Ben Fields: Too much perspective (Opinion)

Ben Fields

Ben Fields

“So, how are you doing?”

It was a straightforward question from a man who had just grabbed a seat in my office. He was someone I had spoken to and corresponded with regularly, but we had never met face to face.

We as people ask each other this question all the time. Most often we don’t want an honest reply, or the person being asked is too polite to say anything other than, “Yeah, things are good. How about you?”

For several reasons, I just couldn’t give that type of response. The poor guy got both barrels at close range.

“Well, my wife has been diagnosed with stage 3 breast cancer and has started chemo, and we just found out our foster child has a debilitating disease that should’ve been disclosed to us, but we only just now learned about it. Our biological son is struggling to cope with it all. I don’t know, it’s just a lot.”

To my visitor’s credit, he didn’t run from my office screaming, or give a look that suggested, “Hey, next time, just say you’re doing all right.”

We’re rarely entirely honest about personal things in day to day interactions with acquaintances or, sometimes, even good friends. It’s probably for the best in a lot of cases. But I just don’t know how to answer that question, “How are you doing?” or “What’s going on?” anymore without being frank. How am I? I’m tired. I’m worried. And there are a million little things that need my attention just as much as the big stuff.

Life got very serious very fast, and it’s probably not done. I think about the scene in “This is Spinal Tap,” where the band, as their tour is going down the tubes, visits the grave of Elvis Presley.

“Well it really puts a perspective on things, though, doesn’t it?”

“Well, too much. That’s too much [expletive] perspective now.”

I could honestly do with a little less perspective.

I could do without knowing how horribly the system failed this little kid, and realizing how many other cases there must be in West Virginia where a child’s well-being is threatened because of some hiccup or another in transitioning a child into foster care.

We were lucky. A team of physicians, who love this child just as much as we do, were looking for the kid. And once the DHHR realized what had happened, they provided an exceptional response to make things right. We were also lucky that some friends unselfishly stepped up to ensure the child gets the necessary care while we focus on my wife getting healthy. That doesn’t make it any less scary or heartbreaking.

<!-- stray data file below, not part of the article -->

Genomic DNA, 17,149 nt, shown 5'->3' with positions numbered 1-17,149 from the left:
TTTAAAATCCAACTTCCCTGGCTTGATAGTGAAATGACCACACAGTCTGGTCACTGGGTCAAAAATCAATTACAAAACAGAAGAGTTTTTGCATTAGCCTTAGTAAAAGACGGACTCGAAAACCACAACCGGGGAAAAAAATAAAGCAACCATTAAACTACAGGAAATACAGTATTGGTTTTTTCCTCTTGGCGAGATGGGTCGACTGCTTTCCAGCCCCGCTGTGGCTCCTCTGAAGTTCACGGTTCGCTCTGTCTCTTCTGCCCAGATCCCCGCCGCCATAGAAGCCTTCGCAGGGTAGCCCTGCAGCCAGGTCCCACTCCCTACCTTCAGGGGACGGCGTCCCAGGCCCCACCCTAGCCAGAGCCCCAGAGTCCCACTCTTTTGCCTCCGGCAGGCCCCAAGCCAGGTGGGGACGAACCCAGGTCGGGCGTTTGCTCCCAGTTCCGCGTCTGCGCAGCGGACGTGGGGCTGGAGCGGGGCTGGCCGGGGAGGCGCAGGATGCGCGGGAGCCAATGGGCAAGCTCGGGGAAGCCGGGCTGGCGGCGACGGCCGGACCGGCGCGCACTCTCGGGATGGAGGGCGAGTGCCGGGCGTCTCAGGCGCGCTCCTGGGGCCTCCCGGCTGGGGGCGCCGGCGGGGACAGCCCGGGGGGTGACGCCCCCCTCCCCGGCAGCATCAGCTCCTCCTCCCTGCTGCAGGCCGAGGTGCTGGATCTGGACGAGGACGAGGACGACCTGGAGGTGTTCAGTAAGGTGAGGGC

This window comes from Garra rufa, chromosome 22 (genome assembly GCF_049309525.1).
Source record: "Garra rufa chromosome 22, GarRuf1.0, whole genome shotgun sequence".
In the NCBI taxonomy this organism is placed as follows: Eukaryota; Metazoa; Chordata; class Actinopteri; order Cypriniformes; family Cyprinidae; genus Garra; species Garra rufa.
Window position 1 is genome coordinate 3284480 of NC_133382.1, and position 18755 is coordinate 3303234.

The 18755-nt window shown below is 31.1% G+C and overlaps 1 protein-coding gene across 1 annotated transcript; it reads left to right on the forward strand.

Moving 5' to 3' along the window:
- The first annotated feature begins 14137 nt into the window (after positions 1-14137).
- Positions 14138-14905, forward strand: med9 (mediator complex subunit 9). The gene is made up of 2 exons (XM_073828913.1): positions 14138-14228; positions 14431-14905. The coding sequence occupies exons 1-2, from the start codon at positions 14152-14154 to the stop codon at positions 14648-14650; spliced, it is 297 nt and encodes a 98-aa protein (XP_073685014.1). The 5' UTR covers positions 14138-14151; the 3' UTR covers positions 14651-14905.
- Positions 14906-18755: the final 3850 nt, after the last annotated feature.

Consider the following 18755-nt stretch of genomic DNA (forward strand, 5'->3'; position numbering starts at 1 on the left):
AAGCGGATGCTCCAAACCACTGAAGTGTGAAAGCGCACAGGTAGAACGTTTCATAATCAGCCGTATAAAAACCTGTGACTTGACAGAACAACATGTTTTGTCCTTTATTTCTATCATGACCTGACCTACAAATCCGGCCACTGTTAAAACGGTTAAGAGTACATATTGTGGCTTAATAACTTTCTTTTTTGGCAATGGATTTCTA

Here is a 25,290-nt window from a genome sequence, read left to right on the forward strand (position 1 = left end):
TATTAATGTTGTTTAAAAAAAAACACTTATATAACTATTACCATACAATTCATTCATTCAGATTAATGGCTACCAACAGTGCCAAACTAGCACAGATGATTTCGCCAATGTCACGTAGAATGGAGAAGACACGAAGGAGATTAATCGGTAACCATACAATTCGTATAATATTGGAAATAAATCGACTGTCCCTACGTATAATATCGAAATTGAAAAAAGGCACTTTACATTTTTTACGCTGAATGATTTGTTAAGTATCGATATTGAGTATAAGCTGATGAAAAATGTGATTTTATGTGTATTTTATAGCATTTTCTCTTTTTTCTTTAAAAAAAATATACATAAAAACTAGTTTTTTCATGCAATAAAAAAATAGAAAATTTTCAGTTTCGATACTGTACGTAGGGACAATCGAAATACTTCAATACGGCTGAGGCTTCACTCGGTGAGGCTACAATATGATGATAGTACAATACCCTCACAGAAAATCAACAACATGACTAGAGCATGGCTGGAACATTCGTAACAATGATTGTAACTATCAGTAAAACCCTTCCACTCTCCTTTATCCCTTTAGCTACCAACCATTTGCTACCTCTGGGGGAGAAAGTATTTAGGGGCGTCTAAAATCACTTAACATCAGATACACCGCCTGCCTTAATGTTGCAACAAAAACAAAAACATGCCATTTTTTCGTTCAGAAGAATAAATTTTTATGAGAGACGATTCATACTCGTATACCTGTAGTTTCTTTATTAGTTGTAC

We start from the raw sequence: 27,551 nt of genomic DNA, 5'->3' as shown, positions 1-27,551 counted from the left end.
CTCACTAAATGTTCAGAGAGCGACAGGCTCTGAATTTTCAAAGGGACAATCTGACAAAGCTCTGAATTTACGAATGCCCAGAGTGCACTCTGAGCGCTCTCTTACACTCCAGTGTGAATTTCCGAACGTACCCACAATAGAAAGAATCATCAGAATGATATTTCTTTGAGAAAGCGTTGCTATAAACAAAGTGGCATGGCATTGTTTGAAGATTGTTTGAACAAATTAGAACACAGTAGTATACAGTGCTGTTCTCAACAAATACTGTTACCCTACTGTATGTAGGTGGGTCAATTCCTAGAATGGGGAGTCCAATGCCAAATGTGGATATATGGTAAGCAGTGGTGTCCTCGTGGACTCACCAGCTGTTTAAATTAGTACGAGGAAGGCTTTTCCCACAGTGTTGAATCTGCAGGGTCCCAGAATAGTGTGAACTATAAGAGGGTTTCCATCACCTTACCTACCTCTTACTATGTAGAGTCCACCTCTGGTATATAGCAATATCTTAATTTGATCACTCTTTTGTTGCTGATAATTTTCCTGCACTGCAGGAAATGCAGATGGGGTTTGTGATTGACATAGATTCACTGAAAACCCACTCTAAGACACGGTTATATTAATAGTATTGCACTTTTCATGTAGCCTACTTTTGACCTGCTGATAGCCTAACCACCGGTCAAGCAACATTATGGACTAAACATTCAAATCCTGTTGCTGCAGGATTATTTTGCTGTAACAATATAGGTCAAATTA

I could do without my now encyclopedic knowledge of cancer treatments and how they must be intensified when the her2 neu receptor is positive. The barrage of appointments, the battery of tests and re-tests, I’m sure both of us could have lived the rest of our lives just fine without knowing what that’s like.

But that’s not a choice life gave us.

The outpouring of support from friends all over the country to neighbors and family at home for my wife has been unbelievable. And, you know what? It’s necessary. It takes knowing people are on your side and willing to step up in whatever way they can. It allows her to focus on what she has to do. She’s the one who has to get the treatments for the next year. She’s the one who has to struggle with the after effects of having these drugs mainlined into her system through a surgically implanted port. There is nothing easy about that, unless it is happening to someone else. It takes courage and determination, and also accepting that you’re not going to be at 100 percent during the weeks in between treatments.

Many of us are prone to believing we’re letting someone down if we’re beset with a serious physical illness or mental health issue. That shouldn’t be the way we think about it at all, but, too often, it is. I’ve stopped counting all the times my wife has apologized for having cancer. The concept looks completely ludicrous when read in a sentence, but I get it.

Think about all the social constructs in your life and how they would be impacted if you suddenly couldn’t be yourself, or if life now hinged on you thinking about yourself more than anyone else. That guilt is all too real, despite not making any sense.

So, how am I? That’s really not the most important thing to me right now. My concern is mainly directed elsewhere. But I’m not going to lie, I’m not great. I’m trying to take things minute by minute, hour by hour, day by day. I’m trying to learn that it is OK to not be OK all the time; to realize that there are more important things going on, and, when that happens, you’ve got to circle the wagons.

Maybe all of this sudden perspective isn’t such a bad thing, after all.

Ben Fields is the Gazette-Mail opinion editor. Reach him at 304-348-5129,

ben.fields@wvgazettemail.com or follow

@BenFieldsWV on Twitter.

Funerals for Saturday, march 28, 2020

Adkins, Eugene - 1 p.m., New Bethel Baptist Church, Spurlockville.

Bee, Charles - 11 a.m., First Baptist Church, Parkersburg.

Blaylock Sr., Robert - 11 a.m., Handley Funeral Home, Danville.

Dingess, Cheyenne - 11 a.m., Highland Memory Gardens, Godby.

Lee, William - 1 p.m., Liberty Missionary Baptist Church.

Russell, Wilma - 2 p.m., Fields Cemetery, Nettie.

Skeen, Thomas - 1 p.m., Casto Funeral Home, Evans.

Smith, David - 11 a.m., procession to leave Koontz Funeral Home, Hamlin.

Tolley, Mary - 11 a.m., Gandee Chapel / Ward Cemetery.

Young, Kathryn - Service cancelled.